September 24, 1999
Three outstanding Long Beach Unified School District teachers recently have been named 2000 Teachers of the Year.
Leslie Grimes, a fifth grade teacher at Alvarado Elementary School; Cassandra Richards, a beginning teacher support coach at Addams Elementary School; and Yvonne Potter, a preschool teacher at McKinley Elementary School CDC, will be guests of honor at the Los Angeles County Office of Education Teachers of the Year Luncheon this spring.
Grimes and Potter advanced to the semifinals competition for Los Angeles County Teacher of the Year.
Although Grimes has been teaching for only three years, she is highly respected at Alvarado for the poise, patience and perseverance she brings to her work. She is well organized, relates extremely well to her students, both personally and professionally, and is highly regarded by her colleagues for her willingness to share her expertise with others.
Her exceptional level of organization contributes to smooth transitions between lessons, creating a seamless instructional day for her students. Her classroom instruction techniques and the teaching strategies she chooses are based upon the latest research on best instructional practices.
"By constantly learning and applying the latest teaching strategies, I never become bored or stagnant," said Grimes. "My students know that I am doing my part to find the best ways to educate them. In return they give all they have to offer."
She is also an advocate of a light touch in the classroom.
"Today's teachers also need to have a sense of humor," Grimes said. "Although this may sound obvious, for many teachers it is nonexistent. By making interactions and lessons with students fun, the days are more enjoyable and the children want to be in your classroom. Participation increases if the atmosphere is upbeat and light. Students are more likely to take risks and feel at ease. The teacher's attitude is much more pleasant, and the rigors of the day can be embraced rather than endured."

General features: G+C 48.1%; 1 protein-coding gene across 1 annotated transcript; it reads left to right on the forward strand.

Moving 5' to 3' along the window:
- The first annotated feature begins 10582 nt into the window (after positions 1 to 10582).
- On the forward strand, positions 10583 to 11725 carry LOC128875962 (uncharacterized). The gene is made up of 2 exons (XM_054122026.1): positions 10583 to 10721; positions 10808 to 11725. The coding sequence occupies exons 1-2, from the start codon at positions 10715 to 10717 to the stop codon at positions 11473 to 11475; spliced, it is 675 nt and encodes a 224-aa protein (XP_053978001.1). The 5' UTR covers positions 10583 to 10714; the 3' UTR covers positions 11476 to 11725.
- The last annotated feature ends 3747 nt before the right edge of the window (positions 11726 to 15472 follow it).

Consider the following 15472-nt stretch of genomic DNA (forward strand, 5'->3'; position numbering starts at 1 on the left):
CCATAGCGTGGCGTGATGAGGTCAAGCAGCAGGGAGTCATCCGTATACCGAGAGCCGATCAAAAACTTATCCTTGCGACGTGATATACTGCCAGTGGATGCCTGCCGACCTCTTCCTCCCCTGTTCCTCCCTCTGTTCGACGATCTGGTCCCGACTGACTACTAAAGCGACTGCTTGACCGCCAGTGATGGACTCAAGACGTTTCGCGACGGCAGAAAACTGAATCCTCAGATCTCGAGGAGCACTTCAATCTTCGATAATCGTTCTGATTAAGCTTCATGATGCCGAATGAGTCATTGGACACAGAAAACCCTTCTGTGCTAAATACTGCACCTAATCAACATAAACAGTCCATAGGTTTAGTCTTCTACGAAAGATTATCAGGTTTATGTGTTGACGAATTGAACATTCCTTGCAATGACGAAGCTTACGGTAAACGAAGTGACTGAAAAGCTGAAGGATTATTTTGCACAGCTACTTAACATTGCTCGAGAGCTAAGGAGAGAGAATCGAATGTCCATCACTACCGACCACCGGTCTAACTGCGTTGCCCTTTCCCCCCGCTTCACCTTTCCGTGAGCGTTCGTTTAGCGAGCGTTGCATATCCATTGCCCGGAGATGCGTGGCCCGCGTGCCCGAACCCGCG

Teacher of the Year Cassandra Richards came to teaching after a career in medical services. When the pharmacy where she was working downsized and relocated to San Antonio, Texas, she pursued teacher training.
"I loved everything about the teaching credential program--especially my interaction with students," said Richards. "I am always happy to be with my students because I love my profession. My students understand my genuine care and interest in their success in learning."
Since coming to LBUSD four years ago, she has taught second, third and fourth grade at Sutter Elementary School. During the past two summers, she served as lead teacher for the second, third and fifth grade reading initiative summer program.
Her involvement in the education of her own children led her to see the importance of active parent involvement and work to achieve it. "This interaction establishes a link between home and school," Richards said. "I get a chance for my students' parents to understand my philosophy of teaching, along with my goals and objectives. Through my home visits, I get a chance to allow my parents to become comfortable with me, which allows effective, positive communication. Because of this relationship, parents are no longer just parents. They become my friends, with the common goal of academic success for their children."
As chair of Sutter's Parent Involvement Action Team, she helped to introduce several successful events to bring parents onto campus and to increase partnerships in the community.
Teacher of the Year Yvonne Potter is known at McKinley for her variety of ideas and techniques she employs in her preschool classroom. Her awareness of young children's needs and her encouragement of their independence as learners have made her well known in her community. She has a long list of parents wanting to place their children in her class.
"There is no more exciting class to teach than California State Preschool," said Potter. "I am surrounded every day with children's innocence, unspoiled excitement in learning, high levels of self-esteem, profound academic improvement, emotional and physical development beyond compare at any other age. As the child's first teacher, a bond develops that is unique. I am loved."
She knew from an early age that she would be a teacher. Growing up, much of her day-to-day experience involved caring for siblings.
"At times this responsibility proved challenging," said Potter. "But in the end, it allowed me to appreciate the importance of child development and ultimately proved instrumental in my career choice.
"It seems as though I have lived my lifetime wanting to be a 'really good teacher.' Since making my friends and siblings sit through creative make-believe classrooms up to my present day classroom environment with 24 happy, energetic children, I am continually reminded how very fortunate I am to be able to teach. I know I am serving in the profession I was created to be in because I would not be happy doing anything else. More than just a job, to me teaching is a way of life."